Say No To The Dress: My Awful Experience At Kleinfeld

No, I don't want a see-through wedding gown.

Why did Kleinfeld treat me like I was buying a used car, and let me leave the store with nothing but a headache (and, frankly, a hankering for some Valium)? 

Buying your wedding dress is, like, the most important decision of your life, second only to committing to your partner, and finding the right combination of hair products. Obviously.

(Cue eye roll.) 

Nothing perpetuates this myth more than the TLC fantasy reality show Say Yes To The Dress. But, from The Hills to The Housewives, we all know reality television isn’t real. Now, from personal experience, I can tell you Say Yes To The Dress isn’t either. The entire experience felt like that of highly-anticipated sex where the guy isn’t just terrible in bed, but actually finishes first.

Simply put, the show is a big fucking lie.

If you aren’t familiar with Say Yes To The Dress, allow me to run you through the premise. It’s about famed New York bridal salon, Kleinfeld. The show is equal parts dress porn and fairytale: Brides come everywhere from New Jersey to Nova Scotia, go to Kleinfeld, and find their dream wedding gown with the help of the store’s Fairy Godmother-esque staff. In the magical world of reality television, these fairy dressmothers listen to your concerns, respect your budget, and even tell your crabby mother-in-law to can it, if need be.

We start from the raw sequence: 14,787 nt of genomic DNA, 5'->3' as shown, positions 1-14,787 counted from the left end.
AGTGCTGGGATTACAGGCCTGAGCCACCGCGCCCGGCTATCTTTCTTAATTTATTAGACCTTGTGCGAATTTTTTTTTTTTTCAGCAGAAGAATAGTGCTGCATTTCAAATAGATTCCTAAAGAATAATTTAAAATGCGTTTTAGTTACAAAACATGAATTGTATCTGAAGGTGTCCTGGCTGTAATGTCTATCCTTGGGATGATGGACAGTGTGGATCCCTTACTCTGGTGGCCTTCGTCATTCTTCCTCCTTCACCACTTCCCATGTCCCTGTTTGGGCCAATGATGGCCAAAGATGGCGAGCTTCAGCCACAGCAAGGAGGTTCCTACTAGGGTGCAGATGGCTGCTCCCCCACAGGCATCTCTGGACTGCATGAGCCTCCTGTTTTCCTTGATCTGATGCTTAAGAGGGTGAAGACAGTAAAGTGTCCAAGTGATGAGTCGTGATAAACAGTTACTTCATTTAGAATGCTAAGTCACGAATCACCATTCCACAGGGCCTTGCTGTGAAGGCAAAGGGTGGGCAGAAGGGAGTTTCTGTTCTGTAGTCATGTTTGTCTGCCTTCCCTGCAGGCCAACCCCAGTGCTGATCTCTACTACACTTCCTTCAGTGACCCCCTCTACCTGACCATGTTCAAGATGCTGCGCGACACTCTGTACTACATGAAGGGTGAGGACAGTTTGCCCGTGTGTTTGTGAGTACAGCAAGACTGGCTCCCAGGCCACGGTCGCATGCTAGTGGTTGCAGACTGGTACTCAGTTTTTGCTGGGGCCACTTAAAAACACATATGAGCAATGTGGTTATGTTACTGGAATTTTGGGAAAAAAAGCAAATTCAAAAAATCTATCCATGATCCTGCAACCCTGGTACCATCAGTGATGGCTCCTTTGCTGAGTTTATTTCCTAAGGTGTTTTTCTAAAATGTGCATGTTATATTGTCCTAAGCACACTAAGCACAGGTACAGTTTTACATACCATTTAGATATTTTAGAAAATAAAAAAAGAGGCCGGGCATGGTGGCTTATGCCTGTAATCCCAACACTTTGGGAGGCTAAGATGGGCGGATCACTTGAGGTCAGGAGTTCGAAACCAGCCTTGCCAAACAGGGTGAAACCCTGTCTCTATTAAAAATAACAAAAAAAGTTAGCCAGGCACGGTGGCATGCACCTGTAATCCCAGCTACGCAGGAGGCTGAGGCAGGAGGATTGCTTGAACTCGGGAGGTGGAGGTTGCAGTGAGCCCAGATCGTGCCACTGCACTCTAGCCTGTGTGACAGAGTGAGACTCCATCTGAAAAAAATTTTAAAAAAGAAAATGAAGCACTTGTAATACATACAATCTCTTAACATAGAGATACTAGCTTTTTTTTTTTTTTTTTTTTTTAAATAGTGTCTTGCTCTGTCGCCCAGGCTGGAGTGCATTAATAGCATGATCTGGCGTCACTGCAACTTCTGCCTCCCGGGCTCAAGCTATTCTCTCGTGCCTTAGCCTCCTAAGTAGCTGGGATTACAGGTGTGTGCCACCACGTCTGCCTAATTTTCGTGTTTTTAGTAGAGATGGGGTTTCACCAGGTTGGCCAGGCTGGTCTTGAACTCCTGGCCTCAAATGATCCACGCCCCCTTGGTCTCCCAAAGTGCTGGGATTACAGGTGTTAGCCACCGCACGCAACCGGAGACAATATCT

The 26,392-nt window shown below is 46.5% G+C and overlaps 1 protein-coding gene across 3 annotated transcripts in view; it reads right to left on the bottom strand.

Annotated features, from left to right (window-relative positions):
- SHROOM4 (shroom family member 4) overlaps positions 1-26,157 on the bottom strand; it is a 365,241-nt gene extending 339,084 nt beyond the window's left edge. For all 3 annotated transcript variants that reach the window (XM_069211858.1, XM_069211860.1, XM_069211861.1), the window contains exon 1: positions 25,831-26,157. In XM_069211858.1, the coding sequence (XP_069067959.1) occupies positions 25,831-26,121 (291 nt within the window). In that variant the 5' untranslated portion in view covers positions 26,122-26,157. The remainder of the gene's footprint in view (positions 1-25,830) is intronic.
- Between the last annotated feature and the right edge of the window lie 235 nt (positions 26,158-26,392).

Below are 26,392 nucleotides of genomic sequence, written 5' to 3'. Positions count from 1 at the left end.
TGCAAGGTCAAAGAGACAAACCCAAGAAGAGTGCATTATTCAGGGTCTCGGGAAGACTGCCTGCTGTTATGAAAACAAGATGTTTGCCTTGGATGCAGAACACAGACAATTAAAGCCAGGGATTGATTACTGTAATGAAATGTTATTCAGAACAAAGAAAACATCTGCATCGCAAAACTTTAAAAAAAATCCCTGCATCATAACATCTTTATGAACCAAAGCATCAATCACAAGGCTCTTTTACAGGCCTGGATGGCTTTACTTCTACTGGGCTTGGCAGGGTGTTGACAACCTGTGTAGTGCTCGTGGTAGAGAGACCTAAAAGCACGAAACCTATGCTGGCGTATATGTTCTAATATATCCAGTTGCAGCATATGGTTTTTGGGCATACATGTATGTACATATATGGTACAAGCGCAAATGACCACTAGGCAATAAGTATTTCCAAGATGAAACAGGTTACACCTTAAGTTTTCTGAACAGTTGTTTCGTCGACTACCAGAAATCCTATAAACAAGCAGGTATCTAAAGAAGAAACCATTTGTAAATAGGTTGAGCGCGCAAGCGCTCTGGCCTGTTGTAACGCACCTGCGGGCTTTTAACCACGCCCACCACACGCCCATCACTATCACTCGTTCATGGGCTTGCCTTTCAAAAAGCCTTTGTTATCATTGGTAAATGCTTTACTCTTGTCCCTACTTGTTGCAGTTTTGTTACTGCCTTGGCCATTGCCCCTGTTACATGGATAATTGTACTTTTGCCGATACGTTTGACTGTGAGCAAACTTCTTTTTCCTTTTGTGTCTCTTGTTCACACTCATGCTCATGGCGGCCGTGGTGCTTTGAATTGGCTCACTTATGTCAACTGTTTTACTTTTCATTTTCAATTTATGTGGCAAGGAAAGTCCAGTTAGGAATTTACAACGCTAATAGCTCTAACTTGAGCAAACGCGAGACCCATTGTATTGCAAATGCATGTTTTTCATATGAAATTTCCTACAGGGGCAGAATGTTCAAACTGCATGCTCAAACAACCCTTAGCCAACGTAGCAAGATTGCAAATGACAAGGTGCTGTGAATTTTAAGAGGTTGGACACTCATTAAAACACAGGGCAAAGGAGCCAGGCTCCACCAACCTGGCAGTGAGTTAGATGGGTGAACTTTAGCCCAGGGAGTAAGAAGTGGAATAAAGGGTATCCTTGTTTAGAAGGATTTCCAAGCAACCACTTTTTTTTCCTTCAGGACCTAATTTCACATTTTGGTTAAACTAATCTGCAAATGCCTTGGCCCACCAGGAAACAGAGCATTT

Getting engaged is awesome, not just because you’ve found the love of your life, but also because everyone is nice to you for no reason. From hundreds of Facebook likes to receiving money and gifts from randos (like my father’s first wife), everyone went out of their way to make me feel special. When you plan your wedding, vendors will stop at nothing to kiss your ass and take your money.

So, why did Kleinfeld treat me like I was buying a used car, and let me leave the store with nothing but a headache (and, frankly, a hankering for some Valium)? 

While I wasn’t expecting to be treated like Kate Middleton, I was hoping that the experience would be enjoyable and I'd peruse a well-curated selection of gowns. Nope.  

Even before my appointment began, I noticed several red flags. Like what, you ask? Oh, just an unattended coat check in the dead of winter (this is a major issue on the East Coast) and a gas station-esque bathroom. (Ew!) Despite showing up on time for my appointment, I waited 20 minutes amongst a gaggle of bridezillas, who collectively had enough estrogen to achieve a spontaneous pregnancy. 

Pnina Tornai (via Brides.com)

At long last, I met with my consultant Trina*, whom I kind of recognized from the show. (She’s too B-list to be a series regular.) I sat down and gave her my criteria and budget. I showed her my favorite dresses from their website. I had one request: No Pnina Tornai (Pnina Tornai is one of the brands heavily featured on the show, and is sold exclusively at Kleinfeld). So, naturally the first dress she showed me was Pnina Tornai.

What?

Though the dress was, admittedly, pretty, it was nearly $3,000 over my budget. Trina offered a small discount if we ordered the dress in the next three weeks. I tried on the dress again.

Upon final inspection, I realized the corset bodice pushed up my breasts so much, I wondered if Kleinfeld could refer us to a defibrillator rental service, should any of our older guests have a heart attack.